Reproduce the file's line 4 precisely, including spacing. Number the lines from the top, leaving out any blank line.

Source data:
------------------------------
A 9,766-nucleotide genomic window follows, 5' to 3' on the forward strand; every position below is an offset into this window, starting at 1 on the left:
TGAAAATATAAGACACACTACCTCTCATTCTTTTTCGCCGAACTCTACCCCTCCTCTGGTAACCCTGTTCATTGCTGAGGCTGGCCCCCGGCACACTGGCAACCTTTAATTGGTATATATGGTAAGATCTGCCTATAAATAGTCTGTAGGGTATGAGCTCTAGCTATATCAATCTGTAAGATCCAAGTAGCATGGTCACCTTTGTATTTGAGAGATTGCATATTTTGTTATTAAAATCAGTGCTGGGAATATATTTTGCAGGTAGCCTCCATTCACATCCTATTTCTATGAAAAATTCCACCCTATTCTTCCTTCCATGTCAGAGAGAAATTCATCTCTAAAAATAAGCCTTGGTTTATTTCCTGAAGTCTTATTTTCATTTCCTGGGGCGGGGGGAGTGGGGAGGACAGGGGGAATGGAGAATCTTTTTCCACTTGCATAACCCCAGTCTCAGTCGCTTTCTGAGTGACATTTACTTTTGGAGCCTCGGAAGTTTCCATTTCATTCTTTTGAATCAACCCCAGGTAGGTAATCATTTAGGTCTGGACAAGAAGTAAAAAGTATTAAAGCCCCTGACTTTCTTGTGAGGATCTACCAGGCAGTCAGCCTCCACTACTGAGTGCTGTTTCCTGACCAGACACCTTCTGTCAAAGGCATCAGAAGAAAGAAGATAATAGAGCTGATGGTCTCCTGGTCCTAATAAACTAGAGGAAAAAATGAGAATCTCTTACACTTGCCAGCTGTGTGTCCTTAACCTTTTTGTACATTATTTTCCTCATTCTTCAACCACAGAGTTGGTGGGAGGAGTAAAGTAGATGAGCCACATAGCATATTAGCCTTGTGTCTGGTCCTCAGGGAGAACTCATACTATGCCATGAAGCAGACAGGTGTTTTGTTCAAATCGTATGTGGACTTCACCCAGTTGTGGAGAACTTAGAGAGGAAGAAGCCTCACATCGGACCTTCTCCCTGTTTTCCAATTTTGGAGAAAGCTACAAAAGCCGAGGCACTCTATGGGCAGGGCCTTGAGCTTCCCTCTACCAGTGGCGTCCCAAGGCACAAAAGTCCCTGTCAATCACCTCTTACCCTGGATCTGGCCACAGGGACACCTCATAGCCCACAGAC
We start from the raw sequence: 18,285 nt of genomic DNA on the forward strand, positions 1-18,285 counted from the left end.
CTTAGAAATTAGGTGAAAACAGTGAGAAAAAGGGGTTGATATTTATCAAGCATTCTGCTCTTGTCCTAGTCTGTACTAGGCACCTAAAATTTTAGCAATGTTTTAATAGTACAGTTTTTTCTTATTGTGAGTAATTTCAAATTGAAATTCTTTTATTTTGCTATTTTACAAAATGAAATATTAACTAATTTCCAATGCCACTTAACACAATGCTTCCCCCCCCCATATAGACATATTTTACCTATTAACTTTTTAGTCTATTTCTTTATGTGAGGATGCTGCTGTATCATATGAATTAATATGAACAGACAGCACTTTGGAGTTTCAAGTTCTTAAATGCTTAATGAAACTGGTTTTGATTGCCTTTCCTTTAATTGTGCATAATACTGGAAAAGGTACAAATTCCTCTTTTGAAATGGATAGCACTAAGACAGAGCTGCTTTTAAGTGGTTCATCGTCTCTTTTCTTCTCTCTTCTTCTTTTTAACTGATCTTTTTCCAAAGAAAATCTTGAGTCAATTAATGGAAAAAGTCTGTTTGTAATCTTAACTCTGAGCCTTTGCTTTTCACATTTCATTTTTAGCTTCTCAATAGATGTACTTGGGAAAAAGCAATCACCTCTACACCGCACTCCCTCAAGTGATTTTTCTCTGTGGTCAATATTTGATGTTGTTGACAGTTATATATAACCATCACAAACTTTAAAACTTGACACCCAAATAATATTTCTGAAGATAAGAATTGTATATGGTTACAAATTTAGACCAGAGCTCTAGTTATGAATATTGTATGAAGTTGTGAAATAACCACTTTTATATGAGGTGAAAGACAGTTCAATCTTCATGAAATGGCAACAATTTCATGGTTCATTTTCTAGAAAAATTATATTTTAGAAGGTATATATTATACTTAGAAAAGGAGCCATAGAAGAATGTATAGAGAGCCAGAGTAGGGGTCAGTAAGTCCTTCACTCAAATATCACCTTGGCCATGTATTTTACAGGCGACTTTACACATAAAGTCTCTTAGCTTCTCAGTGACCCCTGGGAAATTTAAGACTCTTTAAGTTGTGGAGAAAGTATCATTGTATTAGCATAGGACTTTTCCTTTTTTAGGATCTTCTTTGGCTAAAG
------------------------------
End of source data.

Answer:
CTTAGAAATTAGGTGAAAACAGTGAGAAAAAGGGGTTGATATTTATCAAGCATTCTGCTCTTGTCCTAGTCTGTACTAGGCACCTAAAATTTTAGCAATGTTTTAATAGTACAGTTTTTTCTTATTGTGAGTAATTTCAAATTGAAATTCTTTTATTTTGCTATTTTACAAAATGAAATATTAACTAATTTCCAATGCCACTTAACACAATGCTTCCCCCCCCCATATAGACATATTTTACCTATTAACTTTTTAGTCTATTTCTTTATGTGAGGATGCTGCTGTATCATATGAATTAATATGAACAGACAGCACTTTGGAGTTTCAAGTTCTTAAATGCTTAATGAAACTGGTTTTGATTGCCTTTCCTTTAATTGTGCATAATACTGGAAAAGGTACAAATTCCTCTTTTGAAATGGATAGCACTAAGACAGAGCTGCTTTTAAGTGGTTCATCGTCTCTTTTCTTCTCTCTTCTTCTTTTTAACTGATCTTTTTCCAAAGAAAATCTTGAGTCAATTAATGGAAAAAGTCTGTTTGTAATCTTAACTCTGAGCCTTTGCTTTTCACATTTCATTTTTAGCTTCTCAATAGATGTACTTGGGAAAAAGCAATCACCTCTACACCGCACTCCCTCAAGTGATTTTTCTCTGTGGTCAATATTTGATGTTGTTGACAGTTATATATAACCATCACAAACTTTAAAACTTGACACCCAAATAATATTTCTGAAGATAAGAATTGTATATGGTTACAAATTTAGACCAGAGCTCTAGTTATGAATATTGTATGAAGTTGTGAAATAACCACTTTTATATGAGGTGAAAGACAGTTCAATCTTCATGAAATGGCAACAATTTCATGGTTCATTTTCTAGAAAAATTATATTTTAGAAGGTATATATTATACTTAGAAAAGGAGCCATAGAAGAATGTATAGAGAGCCAGAGTAGGGGTCAGTAAGTCCTTCACTCAAATATCACCTTGGCCATGTATTTTACAGGCGACTTTACACATAAAGTCTCTTAGCTTCTCAGTGACCCCTGGGAAATTTAAGACTCTTTAAGTTGTGGAGAAAGTATCATTGTATTAGCATAGGACTTTTCCTTTTTTAGGATCTTCTTTGGCTAAAG